On the day of the blitz, depending on the number of participants, three to four teams of volunteers conduct a "walk through" of the property, evaluating as many ecological communities as possible in six to seven hours. The observers come equipped with field guides, hand lenses, field notebooks and sampling equipment aiming to compile a comprehensive list of plant species identified by scientific name and estimates of each species' relative abundance. They document each species, collect specimens and label each sample with the species' identification, location, collector's name and the herbarium where each specimen will be deposited. These voucher specimens are physical evidence of a plant's whereabouts on the site and become part of the botanical record for that SNA.
When rare species are encountered, the blitzers fill out a Rare Plant Field Report form. To collect these specimens, the BCW must have an SNA Research and Collecting Permit or must be accompanied by one of the regional DNR ecologists. The botanists prefer to collect the above-ground plant parts but for endangered or threatened plants, they start by taking digital photos and then may subsequently return to the spot after the plant has been verified, an Endangered and Threatened Species Permit Application has been submitted, and permission granted to knowingly collect a specimen of these exceedingly rare plants.
Preliminary floral reports were submitted for Red Banks Alvar in June 2007, Trempealeau River Meadow in July 2007 and Lawrence Lake in August 2007. You can view the reports at Botanical Club of Wisconsin. These same SNAs will be visited once again later during a different growing season and the comprehensive plant list will be updated accordingly.
In addition to vascular plants, Botany Blitz Coordinator Jim Bennett from the Gaylord Nelson Institute for Environmental Studies specializes in lichen collection and identification. Lichens, which are classified as fungi that also have algae-like characteristics, grow on different substrates in varied habitats. Since some lichen species are very sensitive to air quality, they can serve as bioindicators for environmental quality. The lichen diversity at the examined SNAs is impressive – 44 related lichen species were identified at Green Bay's Red Banks Alvar, at least two of which were recorded for the first time.
The BCW collaboration with the Department of Natural Resources has already produced fruit. New distributions and range extensions for some plant species were discovered, new county records reported, and some of BCW's recommendations will be included in property management plans. For instance, at Red Banks Alvar, DNR property managers will work to aggressively eliminate the invasive species European buckthorn (Rhamnus cathartica) and Tatarian honeysuckle (Lonicera tatarica). Managers and partners will also be thinning tree density to promote a healthier mix of ground layer species, and conducting prescribed burns where possible.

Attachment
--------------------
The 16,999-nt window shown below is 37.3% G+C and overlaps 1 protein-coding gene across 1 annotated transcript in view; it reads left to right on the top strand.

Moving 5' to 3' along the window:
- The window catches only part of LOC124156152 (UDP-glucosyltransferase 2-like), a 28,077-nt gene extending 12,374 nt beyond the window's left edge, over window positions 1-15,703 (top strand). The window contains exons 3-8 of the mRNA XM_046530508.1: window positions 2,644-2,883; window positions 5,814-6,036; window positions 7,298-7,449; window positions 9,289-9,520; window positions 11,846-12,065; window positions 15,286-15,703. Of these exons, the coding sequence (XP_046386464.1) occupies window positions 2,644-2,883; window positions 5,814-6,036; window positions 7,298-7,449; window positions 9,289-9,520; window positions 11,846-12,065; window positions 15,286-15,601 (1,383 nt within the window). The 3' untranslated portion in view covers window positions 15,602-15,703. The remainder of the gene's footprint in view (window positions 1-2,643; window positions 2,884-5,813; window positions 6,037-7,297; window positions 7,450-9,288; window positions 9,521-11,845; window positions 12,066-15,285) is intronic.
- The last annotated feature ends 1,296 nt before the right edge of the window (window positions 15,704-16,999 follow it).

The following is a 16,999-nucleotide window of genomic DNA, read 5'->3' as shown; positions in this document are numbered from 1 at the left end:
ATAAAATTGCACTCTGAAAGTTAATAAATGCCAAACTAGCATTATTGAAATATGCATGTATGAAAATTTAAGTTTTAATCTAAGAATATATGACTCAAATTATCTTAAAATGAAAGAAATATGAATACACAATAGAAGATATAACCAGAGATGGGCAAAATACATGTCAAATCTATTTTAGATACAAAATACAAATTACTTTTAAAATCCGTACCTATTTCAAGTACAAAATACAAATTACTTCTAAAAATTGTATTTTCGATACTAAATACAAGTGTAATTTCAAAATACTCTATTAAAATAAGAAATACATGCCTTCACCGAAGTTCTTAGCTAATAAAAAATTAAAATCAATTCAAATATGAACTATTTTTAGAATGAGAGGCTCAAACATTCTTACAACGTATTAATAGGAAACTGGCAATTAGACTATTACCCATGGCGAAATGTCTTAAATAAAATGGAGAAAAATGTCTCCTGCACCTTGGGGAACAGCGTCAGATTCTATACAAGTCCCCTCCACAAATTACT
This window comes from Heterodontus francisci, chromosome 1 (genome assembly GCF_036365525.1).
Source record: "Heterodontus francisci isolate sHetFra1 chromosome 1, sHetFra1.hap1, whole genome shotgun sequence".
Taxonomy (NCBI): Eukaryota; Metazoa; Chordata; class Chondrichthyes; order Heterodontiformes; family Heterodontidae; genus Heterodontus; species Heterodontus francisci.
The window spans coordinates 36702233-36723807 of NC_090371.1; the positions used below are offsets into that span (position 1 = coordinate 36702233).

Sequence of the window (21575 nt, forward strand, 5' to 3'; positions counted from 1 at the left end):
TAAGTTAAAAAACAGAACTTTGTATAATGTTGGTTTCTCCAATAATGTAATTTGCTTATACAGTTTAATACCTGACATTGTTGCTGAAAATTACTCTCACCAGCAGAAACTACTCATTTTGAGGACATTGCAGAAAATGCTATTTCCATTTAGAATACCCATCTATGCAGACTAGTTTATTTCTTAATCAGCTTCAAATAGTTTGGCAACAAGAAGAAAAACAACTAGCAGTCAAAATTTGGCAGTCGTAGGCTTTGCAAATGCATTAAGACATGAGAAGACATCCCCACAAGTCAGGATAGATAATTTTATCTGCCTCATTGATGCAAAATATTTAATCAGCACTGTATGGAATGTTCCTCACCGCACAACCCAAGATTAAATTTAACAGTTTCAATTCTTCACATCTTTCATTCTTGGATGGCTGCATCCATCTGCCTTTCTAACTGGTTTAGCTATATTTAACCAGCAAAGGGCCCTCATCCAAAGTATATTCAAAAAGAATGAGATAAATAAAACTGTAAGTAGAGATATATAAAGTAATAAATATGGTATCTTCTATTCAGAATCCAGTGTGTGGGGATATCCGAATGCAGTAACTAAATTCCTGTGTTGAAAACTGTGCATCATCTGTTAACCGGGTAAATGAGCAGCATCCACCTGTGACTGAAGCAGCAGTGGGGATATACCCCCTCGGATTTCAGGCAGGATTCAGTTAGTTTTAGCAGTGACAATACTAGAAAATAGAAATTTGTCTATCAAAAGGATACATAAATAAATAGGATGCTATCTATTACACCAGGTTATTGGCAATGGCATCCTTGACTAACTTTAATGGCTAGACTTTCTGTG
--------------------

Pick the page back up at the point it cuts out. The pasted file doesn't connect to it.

Thomas Meyer also praised the 2 help: "On behalf of the State Natural Areas Program, thanks to all of you who participated in the Botany Blitz this summer at Trempealeau Meadows State Natural Area. Your thorough documentation of the flora of this wonderful area is a welcome addition to the meager data we have in our files. Having comprehensive surveys of the plants and animals in our SNAs helps inform our decisions on how to protect and manage these sites. We look forward to working with you and the BCW in the future."
Throughout its 40-year history, the Botanical Club of Wisconsin has shown steady dedication to study of all types of native vegetation and flora. Members keep in touch through a newsletter and by participating in meetings, field trips, workshops and evening presentations. BCW also sponsors a monetary award to assist undergraduate research studies. For more information, visit Botanical Club of Wisconsin or mail inquiries to T. L. Eddy, at: 426 Walker Avenue, Green Lake, WI 54941.
Thomas L. Eddy teaches for the Green Lake School District and at Marian University in Fond du Lac. He is vice president of the Botanical Club of Wisconsin – Wisconsin's Native Plant Society. And he continues to train his gaze on the ground.